Turning back to Zaragoza-Vaquero, the Board defined “moral turpitude” as “conduct that shocks the public conscience as being inherently base, vile, or depraved, and contrary to accepted rules of morality and the duties owed between persons or to society in general.” The Board then noted that trafficking in counterfeit goods has been held to be a crime of “moral turpitude” because it involves (1) “theft of someone else’s property,” (2) “proof of intent to traffic,” (3) “societal harm,” and (4) “dishonest dealing and deliberate exploitation of the public and the mark owner.”
Reasoning by analogy to these trafficking cases, the Board ultimately held that criminal copyright infringement “must also be a crime involving moral turpitude.” Criminal copyright infringement statutes “were enacted to protect a form of intellectual property,” and offenses “must be committed willfully, meaning that a defendant must voluntarily and intentionally violate a known legal duty not to infringe a copyright.” The Board noted that criminal copyright infringement “also involves significant societal harm,” since “piracy” has “harmed the film and recording industries, including actors, artists, and musicians.” It pointed to a recent report by the Government Accountability Office, which found that “intellectual property crimes cause negative effects on health, safety, and lost revenue.”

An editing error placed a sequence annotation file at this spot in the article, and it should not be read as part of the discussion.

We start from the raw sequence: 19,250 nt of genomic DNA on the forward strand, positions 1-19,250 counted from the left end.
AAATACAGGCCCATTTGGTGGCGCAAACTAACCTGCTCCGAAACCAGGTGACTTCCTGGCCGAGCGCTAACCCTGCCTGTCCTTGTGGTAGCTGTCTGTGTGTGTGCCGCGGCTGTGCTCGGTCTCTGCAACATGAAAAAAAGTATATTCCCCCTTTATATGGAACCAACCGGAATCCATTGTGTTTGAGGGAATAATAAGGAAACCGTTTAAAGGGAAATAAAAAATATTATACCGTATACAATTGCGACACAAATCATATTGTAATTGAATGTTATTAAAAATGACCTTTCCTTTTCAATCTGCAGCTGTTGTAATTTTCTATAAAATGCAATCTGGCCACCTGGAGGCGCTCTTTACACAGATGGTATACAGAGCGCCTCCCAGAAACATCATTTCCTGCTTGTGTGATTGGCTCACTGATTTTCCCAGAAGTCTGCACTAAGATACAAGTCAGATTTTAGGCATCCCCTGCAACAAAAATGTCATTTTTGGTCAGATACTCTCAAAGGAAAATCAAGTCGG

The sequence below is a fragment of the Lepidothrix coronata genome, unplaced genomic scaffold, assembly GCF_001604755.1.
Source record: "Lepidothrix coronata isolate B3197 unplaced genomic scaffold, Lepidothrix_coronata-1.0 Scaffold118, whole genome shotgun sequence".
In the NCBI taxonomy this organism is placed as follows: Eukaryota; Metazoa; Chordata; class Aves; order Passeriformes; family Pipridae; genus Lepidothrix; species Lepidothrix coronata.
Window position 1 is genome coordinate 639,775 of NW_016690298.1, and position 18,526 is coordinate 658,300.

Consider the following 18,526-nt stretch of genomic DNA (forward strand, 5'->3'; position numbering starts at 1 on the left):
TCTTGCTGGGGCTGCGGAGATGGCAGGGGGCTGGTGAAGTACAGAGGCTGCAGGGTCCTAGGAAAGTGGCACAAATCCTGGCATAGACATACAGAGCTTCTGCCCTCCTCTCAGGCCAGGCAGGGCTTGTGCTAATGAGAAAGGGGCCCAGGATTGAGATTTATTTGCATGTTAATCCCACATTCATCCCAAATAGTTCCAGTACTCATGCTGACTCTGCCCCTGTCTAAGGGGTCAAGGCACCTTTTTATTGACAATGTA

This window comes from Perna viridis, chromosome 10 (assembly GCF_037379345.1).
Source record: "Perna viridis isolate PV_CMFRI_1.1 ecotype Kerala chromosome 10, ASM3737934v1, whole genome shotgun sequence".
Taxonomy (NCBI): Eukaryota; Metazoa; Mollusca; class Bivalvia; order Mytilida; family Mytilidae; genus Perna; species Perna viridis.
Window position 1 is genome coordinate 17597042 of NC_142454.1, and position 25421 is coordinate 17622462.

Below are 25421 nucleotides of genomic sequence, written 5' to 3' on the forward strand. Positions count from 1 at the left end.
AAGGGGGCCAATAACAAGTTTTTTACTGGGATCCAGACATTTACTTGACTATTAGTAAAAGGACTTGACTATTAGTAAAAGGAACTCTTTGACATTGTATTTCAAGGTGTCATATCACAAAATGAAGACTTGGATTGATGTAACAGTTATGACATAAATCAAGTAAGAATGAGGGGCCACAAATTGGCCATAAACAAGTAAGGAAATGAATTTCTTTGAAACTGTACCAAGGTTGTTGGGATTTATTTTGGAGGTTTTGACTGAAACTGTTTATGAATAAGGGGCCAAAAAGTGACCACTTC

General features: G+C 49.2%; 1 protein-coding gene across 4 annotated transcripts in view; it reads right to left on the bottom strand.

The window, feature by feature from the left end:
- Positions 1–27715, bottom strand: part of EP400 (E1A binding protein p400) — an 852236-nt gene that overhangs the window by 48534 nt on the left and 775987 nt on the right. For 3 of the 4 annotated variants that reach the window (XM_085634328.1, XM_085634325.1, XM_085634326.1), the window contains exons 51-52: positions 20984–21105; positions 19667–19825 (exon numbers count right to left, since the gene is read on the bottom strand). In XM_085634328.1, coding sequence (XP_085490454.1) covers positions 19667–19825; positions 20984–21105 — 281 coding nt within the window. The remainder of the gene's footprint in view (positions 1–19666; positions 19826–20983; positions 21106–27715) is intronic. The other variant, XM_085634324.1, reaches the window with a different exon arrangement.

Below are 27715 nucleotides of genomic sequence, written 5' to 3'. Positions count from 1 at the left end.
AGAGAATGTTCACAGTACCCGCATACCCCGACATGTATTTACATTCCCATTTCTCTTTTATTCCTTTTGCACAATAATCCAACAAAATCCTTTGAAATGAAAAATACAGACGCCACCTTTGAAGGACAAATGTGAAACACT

The Board’s holding that criminal copyright infringement is a crime of “moral turpitude” thus extends the long line of cases finding that crimes against property are inherently immoral when the criminal intentionally defrauds the owner of its rights. While many will surely balk at the suggestion that there’s anything immoral about criminal copyright infringement, I think the Board reached the right conclusion—both in the moral and legal sense. A defendant such as Zaragoza-Vaquero, who for years willfully infringed for profit, has acted in a way that shocks the conscience and has shown a conscious disregard for the rights of others. And while prosecutors need not show the specific intent to defraud in securing such a conviction, the element of willfulness suffices to establish the intent to defraud the copyright owner of its property.